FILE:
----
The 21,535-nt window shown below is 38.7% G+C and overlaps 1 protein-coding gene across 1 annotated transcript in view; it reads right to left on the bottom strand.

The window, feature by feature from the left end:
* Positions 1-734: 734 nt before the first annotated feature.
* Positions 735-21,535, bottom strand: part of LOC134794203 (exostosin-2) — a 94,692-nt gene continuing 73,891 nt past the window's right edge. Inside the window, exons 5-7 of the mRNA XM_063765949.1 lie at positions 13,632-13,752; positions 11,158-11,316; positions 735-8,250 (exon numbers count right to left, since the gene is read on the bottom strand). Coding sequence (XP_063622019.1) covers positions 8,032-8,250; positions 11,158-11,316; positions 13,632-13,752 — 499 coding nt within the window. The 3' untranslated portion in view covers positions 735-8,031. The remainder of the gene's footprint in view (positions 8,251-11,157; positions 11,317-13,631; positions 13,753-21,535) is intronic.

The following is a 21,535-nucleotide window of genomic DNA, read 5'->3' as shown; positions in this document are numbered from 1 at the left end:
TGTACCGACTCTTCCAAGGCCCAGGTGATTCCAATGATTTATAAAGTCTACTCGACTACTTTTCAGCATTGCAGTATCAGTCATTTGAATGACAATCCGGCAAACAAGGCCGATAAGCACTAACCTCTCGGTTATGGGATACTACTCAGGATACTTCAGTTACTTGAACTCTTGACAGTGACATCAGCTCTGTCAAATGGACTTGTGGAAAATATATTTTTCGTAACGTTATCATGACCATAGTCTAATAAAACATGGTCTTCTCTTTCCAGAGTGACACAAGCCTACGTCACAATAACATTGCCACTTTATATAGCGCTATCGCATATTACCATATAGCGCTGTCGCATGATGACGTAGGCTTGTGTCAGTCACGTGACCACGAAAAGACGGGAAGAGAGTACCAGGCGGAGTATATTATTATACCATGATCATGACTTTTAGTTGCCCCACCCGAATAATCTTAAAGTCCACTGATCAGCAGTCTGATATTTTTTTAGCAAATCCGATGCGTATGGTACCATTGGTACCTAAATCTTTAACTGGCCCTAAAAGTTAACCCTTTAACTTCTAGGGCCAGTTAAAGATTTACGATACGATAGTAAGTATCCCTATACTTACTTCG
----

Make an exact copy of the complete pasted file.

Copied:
The 21,535-nt window shown below is 38.7% G+C and overlaps 1 protein-coding gene across 1 annotated transcript in view; it reads right to left on the bottom strand.

The window, feature by feature from the left end:
* Positions 1-734: 734 nt before the first annotated feature.
* Positions 735-21,535, bottom strand: part of LOC134794203 (exostosin-2) — a 94,692-nt gene continuing 73,891 nt past the window's right edge. Inside the window, exons 5-7 of the mRNA XM_063765949.1 lie at positions 13,632-13,752; positions 11,158-11,316; positions 735-8,250 (exon numbers count right to left, since the gene is read on the bottom strand). Coding sequence (XP_063622019.1) covers positions 8,032-8,250; positions 11,158-11,316; positions 13,632-13,752 — 499 coding nt within the window. The 3' untranslated portion in view covers positions 735-8,031. The remainder of the gene's footprint in view (positions 8,251-11,157; positions 11,317-13,631; positions 13,753-21,535) is intronic.

The following is a 21,535-nucleotide window of genomic DNA, read 5'->3' as shown; positions in this document are numbered from 1 at the left end:
TGTACCGACTCTTCCAAGGCCCAGGTGATTCCAATGATTTATAAAGTCTACTCGACTACTTTTCAGCATTGCAGTATCAGTCATTTGAATGACAATCCGGCAAACAAGGCCGATAAGCACTAACCTCTCGGTTATGGGATACTACTCAGGATACTTCAGTTACTTGAACTCTTGACAGTGACATCAGCTCTGTCAAATGGACTTGTGGAAAATATATTTTTCGTAACGTTATCATGACCATAGTCTAATAAAACATGGTCTTCTCTTTCCAGAGTGACACAAGCCTACGTCACAATAACATTGCCACTTTATATAGCGCTATCGCATATTACCATATAGCGCTGTCGCATGATGACGTAGGCTTGTGTCAGTCACGTGACCACGAAAAGACGGGAAGAGAGTACCAGGCGGAGTATATTATTATACCATGATCATGACTTTTAGTTGCCCCACCCGAATAATCTTAAAGTCCACTGATCAGCAGTCTGATATTTTTTTAGCAAATCCGATGCGTATGGTACCATTGGTACCTAAATCTTTAACTGGCCCTAAAAGTTAACCCTTTAACTTCTAGGGCCAGTTAAAGATTTACGATACGATAGTAAGTATCCCTATACTTACTTCG